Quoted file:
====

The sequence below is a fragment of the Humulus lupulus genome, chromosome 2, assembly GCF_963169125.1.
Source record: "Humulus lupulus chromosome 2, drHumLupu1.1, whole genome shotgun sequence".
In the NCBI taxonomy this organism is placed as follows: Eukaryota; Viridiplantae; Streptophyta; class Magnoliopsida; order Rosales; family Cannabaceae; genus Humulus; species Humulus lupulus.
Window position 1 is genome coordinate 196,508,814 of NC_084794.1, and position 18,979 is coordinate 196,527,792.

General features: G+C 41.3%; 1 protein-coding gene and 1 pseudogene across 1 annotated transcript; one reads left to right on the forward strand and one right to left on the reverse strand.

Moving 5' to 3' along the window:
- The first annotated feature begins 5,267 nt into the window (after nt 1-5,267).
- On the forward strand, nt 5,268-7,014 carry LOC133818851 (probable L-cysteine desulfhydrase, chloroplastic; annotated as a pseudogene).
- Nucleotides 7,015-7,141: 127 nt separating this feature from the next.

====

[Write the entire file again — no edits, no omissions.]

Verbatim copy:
The sequence below is a fragment of the Humulus lupulus genome, chromosome 2, assembly GCF_963169125.1.
Source record: "Humulus lupulus chromosome 2, drHumLupu1.1, whole genome shotgun sequence".
In the NCBI taxonomy this organism is placed as follows: Eukaryota; Viridiplantae; Streptophyta; class Magnoliopsida; order Rosales; family Cannabaceae; genus Humulus; species Humulus lupulus.
Window position 1 is genome coordinate 196,508,814 of NC_084794.1, and position 18,979 is coordinate 196,527,792.

General features: G+C 41.3%; 1 protein-coding gene and 1 pseudogene across 1 annotated transcript; one reads left to right on the forward strand and one right to left on the reverse strand.

Moving 5' to 3' along the window:
- The first annotated feature begins 5,267 nt into the window (after nt 1-5,267).
- On the forward strand, nt 5,268-7,014 carry LOC133818851 (probable L-cysteine desulfhydrase, chloroplastic; annotated as a pseudogene).
- Nucleotides 7,015-7,141: 127 nt separating this feature from the next.